Dispersal Pathways of American Eel Larvae from the Sargasso Sea

Wednesday, August 20, 2014: 10:50 AM
207 (Centre des congrès de Québec // Québec City Convention Centre)
Irina Rypina , Physical Oceanography, Woods Hole Oceanographic Institution, Woods Hole, MA
Joel Llopiz , Biology, Woods Hole Oceanographic Institution, Woods Hole, MA
Lawrence Pratt , Physical Oceanography, Woods Hole Oceanographic Institution, Woods Hole, MA
Susan Lozier , Earth and Ocean Science, Nicholas School, Duke University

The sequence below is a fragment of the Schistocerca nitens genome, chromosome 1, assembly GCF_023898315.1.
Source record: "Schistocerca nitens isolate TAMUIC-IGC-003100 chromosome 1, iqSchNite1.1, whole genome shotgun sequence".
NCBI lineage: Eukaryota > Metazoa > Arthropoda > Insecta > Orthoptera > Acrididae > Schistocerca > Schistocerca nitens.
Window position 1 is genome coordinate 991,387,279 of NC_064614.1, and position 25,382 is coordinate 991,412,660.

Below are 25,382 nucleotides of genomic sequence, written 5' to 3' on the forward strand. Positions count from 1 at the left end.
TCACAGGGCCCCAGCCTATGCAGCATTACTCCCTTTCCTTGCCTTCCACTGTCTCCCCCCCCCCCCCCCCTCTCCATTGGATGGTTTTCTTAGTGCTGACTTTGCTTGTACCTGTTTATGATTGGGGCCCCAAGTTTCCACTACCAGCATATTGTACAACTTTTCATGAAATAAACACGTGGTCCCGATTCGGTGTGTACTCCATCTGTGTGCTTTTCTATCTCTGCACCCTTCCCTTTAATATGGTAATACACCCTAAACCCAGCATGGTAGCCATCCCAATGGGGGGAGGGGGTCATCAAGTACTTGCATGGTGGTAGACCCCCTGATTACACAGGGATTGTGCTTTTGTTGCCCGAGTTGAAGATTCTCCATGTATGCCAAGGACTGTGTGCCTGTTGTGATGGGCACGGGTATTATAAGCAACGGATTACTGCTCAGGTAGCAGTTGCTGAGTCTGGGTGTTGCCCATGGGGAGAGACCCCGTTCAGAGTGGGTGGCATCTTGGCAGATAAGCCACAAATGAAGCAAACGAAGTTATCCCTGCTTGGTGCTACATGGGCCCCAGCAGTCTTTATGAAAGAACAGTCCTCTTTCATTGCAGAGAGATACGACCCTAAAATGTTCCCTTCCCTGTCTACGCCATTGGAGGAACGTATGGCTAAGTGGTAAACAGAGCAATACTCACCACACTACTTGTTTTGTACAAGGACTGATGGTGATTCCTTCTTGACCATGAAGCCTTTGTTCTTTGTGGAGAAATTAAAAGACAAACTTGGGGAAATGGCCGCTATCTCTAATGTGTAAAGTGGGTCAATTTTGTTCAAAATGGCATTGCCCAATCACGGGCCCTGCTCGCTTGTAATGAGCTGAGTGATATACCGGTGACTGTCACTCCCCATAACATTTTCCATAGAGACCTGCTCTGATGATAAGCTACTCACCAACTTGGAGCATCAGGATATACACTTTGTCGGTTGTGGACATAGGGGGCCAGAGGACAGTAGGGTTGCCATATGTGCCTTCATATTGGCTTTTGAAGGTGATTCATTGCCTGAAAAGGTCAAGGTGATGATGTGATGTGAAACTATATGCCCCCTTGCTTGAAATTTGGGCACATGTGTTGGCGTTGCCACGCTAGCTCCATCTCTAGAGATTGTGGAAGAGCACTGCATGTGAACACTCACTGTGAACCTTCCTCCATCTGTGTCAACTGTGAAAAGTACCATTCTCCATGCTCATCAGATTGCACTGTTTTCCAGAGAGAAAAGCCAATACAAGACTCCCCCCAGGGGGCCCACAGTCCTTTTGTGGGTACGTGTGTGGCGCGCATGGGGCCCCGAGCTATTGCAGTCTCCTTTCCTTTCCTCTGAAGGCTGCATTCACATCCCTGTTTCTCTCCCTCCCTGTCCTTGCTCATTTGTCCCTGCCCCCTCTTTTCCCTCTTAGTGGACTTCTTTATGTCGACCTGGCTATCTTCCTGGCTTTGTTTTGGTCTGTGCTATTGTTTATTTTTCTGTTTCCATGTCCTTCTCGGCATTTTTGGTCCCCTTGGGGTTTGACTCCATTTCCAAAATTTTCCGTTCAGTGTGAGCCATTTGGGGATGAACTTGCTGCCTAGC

At the end of their life cycle, American eel migrate to the Sargasso Sea from freshwater habitats along the east coast of North America to spawn planktonic eggs. The eggs develop into larvae that then have to reach freshwater habitats along the American coast within their first year of life. The exact spawning location in the Sargasso Sea and details of the larval journey are poorly understood. Here, a coupled biological-physical model was used to study how potential behavioral adaptations influence the ability of eel larvae to reach near-coastal waters. Several swimming behaviors are investigated: passive drift, random-walk swimming, and directional navigation with and without a preferred direction. Directional swimming with a randomly chosen direction improved larval success rates by >2 orders of magnitude compared to passive drift, and swimming primarily to the northwest further doubled these rates. Success rates also substantially increased for larvae with swimming abilities even slightly above an estimated average. Directional swimming resulted in a reasonable distribution of larvae along the shelf break, whereas other scenarios left gaps where no larvae reached the shelf, including near the Gulf of Maine where juvenile eels are abundant. Directional swimming yielded transit times of ~1 year, in agreement with observations. The model supported the southwestern Sargasso Sea as the probable spawning area.